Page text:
The Gramophone Choice
Joyce DiDonato (mez) Ariodante Karina Gauvin (sop) Ginevra Sabina Puértolas (sop) Dalinda Marie-Nicole Lemieux (contr) Polinesso Topi Lehtipuu (ten) Lurcanio Matthew Brook (bass-bar) King of Scotland Anicio Zorzi Giustiniani (ten) Odoardo Il Complesso Barocco / Alan Curtis
Virgin Classics 070844-2 (3h 13’ · DDD · S/T/t) Buy from Amazon
Ariodante is an excellent starting-point for anyone new to Handelian opera. The plot is strong and reasonably credible. The drama moves swiftly, too, Handel sometimes confounding one’s expectations: Ginevra is so incensed by Polinesso’s advances that her aria kicks off with no instrumental introduction, while the da capo reprise of the first duet for Ginevra and Ariodante is charmingly interrupted by the King.
Handel revived the opera in 1736, with many changes. This recording is of the version as first staged, with a couple of exceptions: the King’s aria in Act 2 is replaced by a siciliano; the dances at the end of the same act are dropped in favour of the sequence later transferred to Alcina; and the Gavotte in Act 3, already heard in the Overture, gives way to a Rondeau. All these pieces were discarded before the premiere.
Ariodante is sung by the wonderful Joyce DiDonato. ‘Con l’ali di costanza’ is taken at quite a lick: fair enough, as the reference is to Cupid’s wings. In ‘Scherza infida’, with its mournful bassoon, DiDonato has the full measure of Ariodante’s despair. Only ‘Dopo notte’ fails to impress fully, partly because the violins’ attack on the first note is rather weedy and partly because the reprise is more rewritten than embellished.
There are no weaknesses in the rest of the cast. Alan Curtis directs with his customary stylishness and, in the ‘Ballo di ninfe…’, a nice touch of rustic phrasing. The harpsichord could be more prominent but otherwise the balance is good.
Anne Sofie von Otter (mez) Ariodante Lynne Dawson (sop) Ginevra Veronica Cangemi (sop) Dalinda Ewa Podles (mez) Polinesso Richard Croft (ten) Lurcanio Denis Sedov (bass) King of Scotland Luc Coadou (ten) Odoardo Choeur des Musiciens du Louvre; Les Musiciens du Louvre / Marc Minkowski
Archiv 457 271-2AH3 (178' · DDD · T/t) Buy from Amazon
Lynne Dawson is the star of this show. In Act 2, where Ginevra finds herself inexplicably rejected and condemned by everyone, Dawson brings real depth of tone and feeling to her E minor lament, ‘Il mio crudel martoro’; in the final act she shines in the desolate miniature ‘Io ti bacio’ and brings much fire to the outburst ‘Sì, morro’. But she never transgresses the canons of Baroque style. Von Otter, too, has much marvellous music – the aria ‘Scherza infida’ is one of Handel’s greatest expressions of grief – and she sings it beautifully, but she isn’t really at one with his idiom and seems to lack a natural feeling for the amplitude of Handel’s lines.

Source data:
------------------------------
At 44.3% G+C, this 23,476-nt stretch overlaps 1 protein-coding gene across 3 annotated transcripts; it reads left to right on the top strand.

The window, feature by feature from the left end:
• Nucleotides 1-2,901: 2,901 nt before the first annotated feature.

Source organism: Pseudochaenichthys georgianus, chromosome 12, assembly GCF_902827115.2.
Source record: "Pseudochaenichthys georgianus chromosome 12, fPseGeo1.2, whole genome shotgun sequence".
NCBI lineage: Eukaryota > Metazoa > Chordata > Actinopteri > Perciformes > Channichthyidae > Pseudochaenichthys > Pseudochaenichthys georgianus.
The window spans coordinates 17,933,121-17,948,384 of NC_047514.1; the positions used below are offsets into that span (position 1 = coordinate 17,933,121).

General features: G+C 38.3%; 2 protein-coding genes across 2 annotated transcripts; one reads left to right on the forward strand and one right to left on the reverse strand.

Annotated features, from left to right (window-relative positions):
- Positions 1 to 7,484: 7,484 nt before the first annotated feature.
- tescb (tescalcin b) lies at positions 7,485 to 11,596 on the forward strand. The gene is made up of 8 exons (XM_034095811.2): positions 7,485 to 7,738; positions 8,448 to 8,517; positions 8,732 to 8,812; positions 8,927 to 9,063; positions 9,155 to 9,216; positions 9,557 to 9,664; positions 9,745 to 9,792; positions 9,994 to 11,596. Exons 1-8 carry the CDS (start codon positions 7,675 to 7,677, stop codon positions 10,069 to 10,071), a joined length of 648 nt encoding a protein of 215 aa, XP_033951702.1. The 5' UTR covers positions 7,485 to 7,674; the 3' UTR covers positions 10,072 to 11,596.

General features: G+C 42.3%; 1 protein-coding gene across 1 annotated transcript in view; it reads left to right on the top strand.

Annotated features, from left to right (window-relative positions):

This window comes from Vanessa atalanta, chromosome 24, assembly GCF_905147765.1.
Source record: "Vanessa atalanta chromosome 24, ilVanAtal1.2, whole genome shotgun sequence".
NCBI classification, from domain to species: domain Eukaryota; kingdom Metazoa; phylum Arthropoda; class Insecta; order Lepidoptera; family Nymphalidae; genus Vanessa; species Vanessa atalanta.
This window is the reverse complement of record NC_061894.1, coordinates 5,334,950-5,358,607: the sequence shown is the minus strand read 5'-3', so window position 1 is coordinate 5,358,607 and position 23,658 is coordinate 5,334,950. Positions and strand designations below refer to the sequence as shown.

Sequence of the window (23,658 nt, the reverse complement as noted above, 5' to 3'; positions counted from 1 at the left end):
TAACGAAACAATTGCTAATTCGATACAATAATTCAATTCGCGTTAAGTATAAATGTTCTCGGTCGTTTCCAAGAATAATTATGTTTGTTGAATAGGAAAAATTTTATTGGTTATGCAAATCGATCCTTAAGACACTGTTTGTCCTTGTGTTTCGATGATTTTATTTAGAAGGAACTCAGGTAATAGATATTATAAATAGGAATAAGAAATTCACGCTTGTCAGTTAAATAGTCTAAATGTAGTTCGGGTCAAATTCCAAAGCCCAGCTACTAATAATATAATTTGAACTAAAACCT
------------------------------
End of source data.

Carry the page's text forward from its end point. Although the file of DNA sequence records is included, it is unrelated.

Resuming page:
Yet there’s much to enjoy here too: the beauty of the actual sound, the immaculate control, the many telling and musicianly touches of phrasing. But the noble, climactic triumphant aria ‘Dopo notte’ doesn’t have quite the effect it should. For that, however, Minkowski is partly to blame. Carried away, it almost seems, by the passion of the music, he’s often inclined to go at it baldheaded, too fast and with a ferocity of accent that seems foreign to the style and dangerously close to ugly.
Veronica Cangemi makes a charming Dalinda, light, spirited and duly agile, with some gently pathetic expression in the delightful siciliana song early in Act 2. Ewa Podles brings her large, resonant voice to Polinesso’s music; and the King of Scotland’s fatherly music is done with due fullness and warmth by Denis Sedov, who covers the two-octave range with comfort and resonance.
Despite the driven quality of Minkowski’s performance, especially in the high dramatic music of the latter part of the opera, the sheer passion of this set does give it claims to be considered very seriously.
Ann Murray (mez) Ariodante Joan Rodgers (sop) Ginevra Lesley Garrett (sop) Dalinda Christopher Robson (counterten) Polinesso Paul Nilon (ten) Lurcanio Gwynne Howell (bass) King of Scotland Mark Le Brocq (ten) Odoardo English National Opera Chorus and Orchestra / Ivor Bolton
Stage director David Alden
Video director Kriss Rusmanis
Arthaus Musik DVD 100 064 (178' · 16:9 · PCM stereo · 2, 3, 5). Recorded live 1996. Buy from Amazon
David Alden’s staging of Ariodante was generally praised when it was first staged by WNO, a joint venture with ENO. This DVD is a recording of the much-admired revival at the ENO in 1996. Its appearance confirms the extraordinary perspicacity of Alden’s production, which explains, from an almost Freudian viewpoint, the loves, hates, fears and fantasies of the principal characters so unerringly and deeply delineated in Handel’s masterly score, in which aria after aria exposes new layers of emotional thrust and instability. Ann Murray gives a committed performance as the unhinged Ariodante and displays a physical and vocal virtuosity only occasionally vitiated by a harsh tone. The great arias ‘Scherza infida’ and ‘Dopo notte’ are just the climactic moments they should be. Joan Rodgers as Ginevra is hardly less impressive in her portrayal of the myriad feelings suggested by Handel and Alden.
Christopher Robson, as the villain Polinesso, is the very incarnation of evil lasciviousness, for which his edgy countertenor isn’t inappropriate. Lesley Garrett gives Dalinda just the right touch of vulnerability as she submits to Polinesso’s wiles while being sexually captivated by him. Gwynne Howell is the upright King to the life. Ivor Bolton conducts a vital, well-played account of the score with modern strings sounding very much like their period counterparts. Almost three hours of gripping music-drama pass in a trice, helped by the unbroken sequence of DVD. The sound is commendable, the picture superb.